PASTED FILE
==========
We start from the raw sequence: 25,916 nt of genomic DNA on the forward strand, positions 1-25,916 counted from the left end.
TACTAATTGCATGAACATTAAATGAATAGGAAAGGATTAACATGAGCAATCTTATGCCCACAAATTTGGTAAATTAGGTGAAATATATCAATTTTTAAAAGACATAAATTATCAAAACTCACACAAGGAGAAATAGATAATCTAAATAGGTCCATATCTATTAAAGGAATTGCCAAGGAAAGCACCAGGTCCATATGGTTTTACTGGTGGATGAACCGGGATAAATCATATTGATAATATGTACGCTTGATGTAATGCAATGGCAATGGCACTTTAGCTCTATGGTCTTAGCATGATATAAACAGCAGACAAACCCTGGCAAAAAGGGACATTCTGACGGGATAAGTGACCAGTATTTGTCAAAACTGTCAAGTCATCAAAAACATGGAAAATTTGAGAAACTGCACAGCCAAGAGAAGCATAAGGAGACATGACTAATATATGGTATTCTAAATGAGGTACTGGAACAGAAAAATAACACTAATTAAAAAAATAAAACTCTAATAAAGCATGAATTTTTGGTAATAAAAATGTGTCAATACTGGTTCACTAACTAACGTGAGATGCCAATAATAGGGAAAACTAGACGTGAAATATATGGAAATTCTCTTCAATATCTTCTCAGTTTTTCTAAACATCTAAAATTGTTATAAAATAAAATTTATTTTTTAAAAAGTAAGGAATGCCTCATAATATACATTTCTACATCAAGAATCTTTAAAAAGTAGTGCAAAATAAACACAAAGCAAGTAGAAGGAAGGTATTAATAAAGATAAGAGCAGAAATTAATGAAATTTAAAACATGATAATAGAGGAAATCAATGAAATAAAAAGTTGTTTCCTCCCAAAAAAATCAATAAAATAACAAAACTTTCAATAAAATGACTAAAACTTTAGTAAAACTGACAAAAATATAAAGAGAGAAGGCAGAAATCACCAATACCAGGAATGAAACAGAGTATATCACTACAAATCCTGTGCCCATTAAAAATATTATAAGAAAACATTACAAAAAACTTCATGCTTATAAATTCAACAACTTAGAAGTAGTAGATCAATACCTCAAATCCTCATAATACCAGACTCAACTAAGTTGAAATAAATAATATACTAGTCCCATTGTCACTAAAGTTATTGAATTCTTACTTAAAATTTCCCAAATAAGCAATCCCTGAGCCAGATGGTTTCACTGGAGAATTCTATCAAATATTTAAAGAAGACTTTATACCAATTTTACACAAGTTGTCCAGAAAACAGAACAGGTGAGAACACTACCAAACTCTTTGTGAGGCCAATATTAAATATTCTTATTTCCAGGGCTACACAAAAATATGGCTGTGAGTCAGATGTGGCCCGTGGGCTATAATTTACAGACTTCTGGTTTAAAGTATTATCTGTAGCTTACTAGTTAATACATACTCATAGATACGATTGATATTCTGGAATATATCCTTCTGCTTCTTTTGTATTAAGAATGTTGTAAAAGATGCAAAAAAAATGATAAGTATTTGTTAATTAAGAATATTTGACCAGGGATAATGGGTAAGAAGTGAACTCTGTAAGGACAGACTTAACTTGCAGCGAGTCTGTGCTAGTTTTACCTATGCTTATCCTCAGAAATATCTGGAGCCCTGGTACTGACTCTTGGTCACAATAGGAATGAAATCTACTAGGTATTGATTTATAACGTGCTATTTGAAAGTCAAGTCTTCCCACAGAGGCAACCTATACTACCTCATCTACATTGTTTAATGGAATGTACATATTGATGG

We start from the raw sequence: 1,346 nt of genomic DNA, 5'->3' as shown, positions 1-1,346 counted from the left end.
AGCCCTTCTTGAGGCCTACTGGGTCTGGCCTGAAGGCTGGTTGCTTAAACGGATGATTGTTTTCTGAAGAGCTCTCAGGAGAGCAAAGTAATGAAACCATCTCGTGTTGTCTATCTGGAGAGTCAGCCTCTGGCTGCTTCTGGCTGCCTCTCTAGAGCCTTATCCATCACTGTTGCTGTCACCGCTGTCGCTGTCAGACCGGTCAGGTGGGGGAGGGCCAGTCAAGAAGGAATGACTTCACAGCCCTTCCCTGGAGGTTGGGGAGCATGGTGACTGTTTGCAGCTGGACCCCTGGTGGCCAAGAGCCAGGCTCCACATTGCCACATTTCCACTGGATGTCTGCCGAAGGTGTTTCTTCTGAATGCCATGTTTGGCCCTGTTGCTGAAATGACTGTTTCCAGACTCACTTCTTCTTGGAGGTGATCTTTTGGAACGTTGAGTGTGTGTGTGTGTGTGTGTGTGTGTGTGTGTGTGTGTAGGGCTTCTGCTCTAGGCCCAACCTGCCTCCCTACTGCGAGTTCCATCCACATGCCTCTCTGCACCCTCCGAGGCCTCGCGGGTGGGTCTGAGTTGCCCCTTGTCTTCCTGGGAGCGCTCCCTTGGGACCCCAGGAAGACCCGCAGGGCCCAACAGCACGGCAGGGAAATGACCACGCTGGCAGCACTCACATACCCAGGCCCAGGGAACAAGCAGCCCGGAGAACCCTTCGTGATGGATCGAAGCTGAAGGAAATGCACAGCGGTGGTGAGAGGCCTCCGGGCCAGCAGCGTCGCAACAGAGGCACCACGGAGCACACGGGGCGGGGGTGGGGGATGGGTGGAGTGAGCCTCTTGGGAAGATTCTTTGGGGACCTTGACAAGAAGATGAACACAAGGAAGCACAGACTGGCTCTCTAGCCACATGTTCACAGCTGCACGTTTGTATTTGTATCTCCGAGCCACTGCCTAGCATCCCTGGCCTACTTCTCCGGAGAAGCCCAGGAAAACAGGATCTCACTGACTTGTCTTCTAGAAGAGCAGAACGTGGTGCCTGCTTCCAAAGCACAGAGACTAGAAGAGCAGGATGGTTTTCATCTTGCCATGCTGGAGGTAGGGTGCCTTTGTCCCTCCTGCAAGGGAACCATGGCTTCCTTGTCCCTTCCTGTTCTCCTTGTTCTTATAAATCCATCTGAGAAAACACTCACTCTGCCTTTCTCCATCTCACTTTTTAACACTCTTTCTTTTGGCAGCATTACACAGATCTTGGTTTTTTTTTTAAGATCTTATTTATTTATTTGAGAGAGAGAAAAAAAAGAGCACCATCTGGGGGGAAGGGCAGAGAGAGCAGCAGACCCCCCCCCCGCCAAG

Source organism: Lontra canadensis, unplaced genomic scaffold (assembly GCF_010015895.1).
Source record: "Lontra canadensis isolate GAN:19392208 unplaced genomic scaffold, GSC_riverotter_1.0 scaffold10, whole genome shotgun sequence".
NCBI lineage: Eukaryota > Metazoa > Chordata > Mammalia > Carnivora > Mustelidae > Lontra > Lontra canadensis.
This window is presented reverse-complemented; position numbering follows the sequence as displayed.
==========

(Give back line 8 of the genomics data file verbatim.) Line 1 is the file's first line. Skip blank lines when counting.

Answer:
This window is presented reverse-complemented; position numbering follows the sequence as displayed.